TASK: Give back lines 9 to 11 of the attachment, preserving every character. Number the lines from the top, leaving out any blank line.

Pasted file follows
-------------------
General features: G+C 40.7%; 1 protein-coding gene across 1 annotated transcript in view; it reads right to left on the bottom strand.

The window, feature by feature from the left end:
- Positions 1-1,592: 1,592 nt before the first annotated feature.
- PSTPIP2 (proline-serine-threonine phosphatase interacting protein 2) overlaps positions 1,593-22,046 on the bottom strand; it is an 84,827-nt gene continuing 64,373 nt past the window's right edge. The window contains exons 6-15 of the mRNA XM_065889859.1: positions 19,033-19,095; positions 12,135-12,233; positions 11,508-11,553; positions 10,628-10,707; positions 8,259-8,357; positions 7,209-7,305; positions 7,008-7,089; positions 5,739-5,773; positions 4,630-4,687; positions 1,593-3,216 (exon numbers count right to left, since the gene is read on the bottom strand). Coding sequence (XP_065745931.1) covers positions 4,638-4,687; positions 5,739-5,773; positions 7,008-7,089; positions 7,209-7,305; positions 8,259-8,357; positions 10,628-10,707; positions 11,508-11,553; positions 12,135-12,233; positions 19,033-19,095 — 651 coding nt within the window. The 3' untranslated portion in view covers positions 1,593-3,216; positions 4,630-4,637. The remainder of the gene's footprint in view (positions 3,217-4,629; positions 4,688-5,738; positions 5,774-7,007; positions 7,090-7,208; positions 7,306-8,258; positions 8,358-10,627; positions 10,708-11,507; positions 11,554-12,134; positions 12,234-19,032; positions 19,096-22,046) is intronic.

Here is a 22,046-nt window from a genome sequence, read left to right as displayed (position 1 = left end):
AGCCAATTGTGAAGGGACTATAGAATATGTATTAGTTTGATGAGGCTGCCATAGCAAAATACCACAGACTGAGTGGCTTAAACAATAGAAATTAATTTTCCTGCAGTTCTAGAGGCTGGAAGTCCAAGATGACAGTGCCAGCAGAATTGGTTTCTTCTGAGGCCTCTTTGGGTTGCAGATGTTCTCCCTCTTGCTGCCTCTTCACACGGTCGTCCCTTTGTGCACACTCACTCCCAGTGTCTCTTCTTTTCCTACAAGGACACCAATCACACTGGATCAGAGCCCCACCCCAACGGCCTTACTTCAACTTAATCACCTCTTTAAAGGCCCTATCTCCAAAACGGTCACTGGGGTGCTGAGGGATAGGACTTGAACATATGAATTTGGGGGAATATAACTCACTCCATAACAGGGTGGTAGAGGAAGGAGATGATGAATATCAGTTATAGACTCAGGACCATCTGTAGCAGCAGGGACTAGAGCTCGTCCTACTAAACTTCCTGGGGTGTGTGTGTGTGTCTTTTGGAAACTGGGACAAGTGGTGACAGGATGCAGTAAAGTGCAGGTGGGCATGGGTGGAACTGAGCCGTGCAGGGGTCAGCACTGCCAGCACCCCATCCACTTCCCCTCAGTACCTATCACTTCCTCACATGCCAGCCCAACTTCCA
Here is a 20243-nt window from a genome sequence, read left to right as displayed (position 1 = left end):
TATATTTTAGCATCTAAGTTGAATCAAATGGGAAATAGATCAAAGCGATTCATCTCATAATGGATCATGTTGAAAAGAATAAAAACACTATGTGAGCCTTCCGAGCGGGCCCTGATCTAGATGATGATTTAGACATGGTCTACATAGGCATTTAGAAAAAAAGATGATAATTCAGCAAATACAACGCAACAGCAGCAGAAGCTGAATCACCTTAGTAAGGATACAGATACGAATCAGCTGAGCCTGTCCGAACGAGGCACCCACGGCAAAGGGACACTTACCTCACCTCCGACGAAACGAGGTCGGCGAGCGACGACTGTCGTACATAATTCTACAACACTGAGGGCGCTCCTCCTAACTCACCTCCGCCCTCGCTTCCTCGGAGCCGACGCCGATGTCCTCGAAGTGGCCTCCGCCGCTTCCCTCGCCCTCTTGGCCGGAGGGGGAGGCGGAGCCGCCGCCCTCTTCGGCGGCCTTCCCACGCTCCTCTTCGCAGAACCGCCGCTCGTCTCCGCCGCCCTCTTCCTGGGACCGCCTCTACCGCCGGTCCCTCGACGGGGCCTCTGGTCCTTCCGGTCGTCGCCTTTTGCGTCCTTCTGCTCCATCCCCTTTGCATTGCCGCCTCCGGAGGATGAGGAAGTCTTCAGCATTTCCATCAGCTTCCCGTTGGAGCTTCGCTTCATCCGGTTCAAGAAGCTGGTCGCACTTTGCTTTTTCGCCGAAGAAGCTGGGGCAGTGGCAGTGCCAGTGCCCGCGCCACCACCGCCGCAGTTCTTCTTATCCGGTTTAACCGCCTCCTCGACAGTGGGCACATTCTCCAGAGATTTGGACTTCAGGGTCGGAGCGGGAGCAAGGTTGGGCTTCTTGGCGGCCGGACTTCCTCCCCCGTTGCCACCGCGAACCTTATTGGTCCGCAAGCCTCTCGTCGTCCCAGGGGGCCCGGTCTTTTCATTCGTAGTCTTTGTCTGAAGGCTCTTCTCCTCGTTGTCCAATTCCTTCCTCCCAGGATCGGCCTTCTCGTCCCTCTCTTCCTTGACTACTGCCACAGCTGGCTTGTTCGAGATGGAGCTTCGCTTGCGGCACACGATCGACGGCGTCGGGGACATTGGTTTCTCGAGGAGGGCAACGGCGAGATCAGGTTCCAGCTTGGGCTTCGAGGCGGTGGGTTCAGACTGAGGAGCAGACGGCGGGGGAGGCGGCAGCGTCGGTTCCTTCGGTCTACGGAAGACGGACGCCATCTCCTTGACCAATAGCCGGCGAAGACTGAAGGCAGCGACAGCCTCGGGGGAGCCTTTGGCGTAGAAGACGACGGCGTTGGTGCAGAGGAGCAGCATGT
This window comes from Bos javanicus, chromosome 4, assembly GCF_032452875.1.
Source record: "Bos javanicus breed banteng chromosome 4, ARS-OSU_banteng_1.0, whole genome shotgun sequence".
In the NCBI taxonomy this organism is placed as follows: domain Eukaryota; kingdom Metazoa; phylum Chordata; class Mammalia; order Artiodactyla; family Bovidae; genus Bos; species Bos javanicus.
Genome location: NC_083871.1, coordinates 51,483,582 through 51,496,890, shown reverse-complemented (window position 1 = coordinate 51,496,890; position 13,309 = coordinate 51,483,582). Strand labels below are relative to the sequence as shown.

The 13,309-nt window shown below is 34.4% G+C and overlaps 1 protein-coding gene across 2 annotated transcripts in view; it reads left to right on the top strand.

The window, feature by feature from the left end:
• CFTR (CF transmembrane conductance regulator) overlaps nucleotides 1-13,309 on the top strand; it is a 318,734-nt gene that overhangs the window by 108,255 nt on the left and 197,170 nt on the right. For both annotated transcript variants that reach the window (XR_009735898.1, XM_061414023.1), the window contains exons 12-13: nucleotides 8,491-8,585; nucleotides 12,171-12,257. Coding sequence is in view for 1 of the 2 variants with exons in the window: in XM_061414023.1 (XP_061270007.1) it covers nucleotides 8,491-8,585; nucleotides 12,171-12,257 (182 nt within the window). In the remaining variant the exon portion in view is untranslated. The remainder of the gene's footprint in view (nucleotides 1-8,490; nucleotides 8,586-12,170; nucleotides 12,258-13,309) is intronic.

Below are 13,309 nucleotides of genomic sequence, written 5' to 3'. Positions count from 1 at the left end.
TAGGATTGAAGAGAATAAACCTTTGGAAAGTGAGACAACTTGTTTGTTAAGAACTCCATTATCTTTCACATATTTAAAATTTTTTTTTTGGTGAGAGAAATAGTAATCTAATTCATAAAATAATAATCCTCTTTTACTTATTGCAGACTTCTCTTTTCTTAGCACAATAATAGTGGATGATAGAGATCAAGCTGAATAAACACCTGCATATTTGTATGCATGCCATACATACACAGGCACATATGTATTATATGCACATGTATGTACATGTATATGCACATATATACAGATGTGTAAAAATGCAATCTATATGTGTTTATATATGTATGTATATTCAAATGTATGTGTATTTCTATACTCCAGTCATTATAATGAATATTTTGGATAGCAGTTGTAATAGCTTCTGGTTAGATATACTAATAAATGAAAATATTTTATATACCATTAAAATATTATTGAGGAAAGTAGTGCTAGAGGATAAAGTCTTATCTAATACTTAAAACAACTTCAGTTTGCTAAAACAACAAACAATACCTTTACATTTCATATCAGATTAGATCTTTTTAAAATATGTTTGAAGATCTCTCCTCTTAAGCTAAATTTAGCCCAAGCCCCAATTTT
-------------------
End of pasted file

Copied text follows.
This window comes from Bos javanicus, chromosome 4, assembly GCF_032452875.1.
Source record: "Bos javanicus breed banteng chromosome 4, ARS-OSU_banteng_1.0, whole genome shotgun sequence".
In the NCBI taxonomy this organism is placed as follows: domain Eukaryota; kingdom Metazoa; phylum Chordata; class Mammalia; order Artiodactyla; family Bovidae; genus Bos; species Bos javanicus.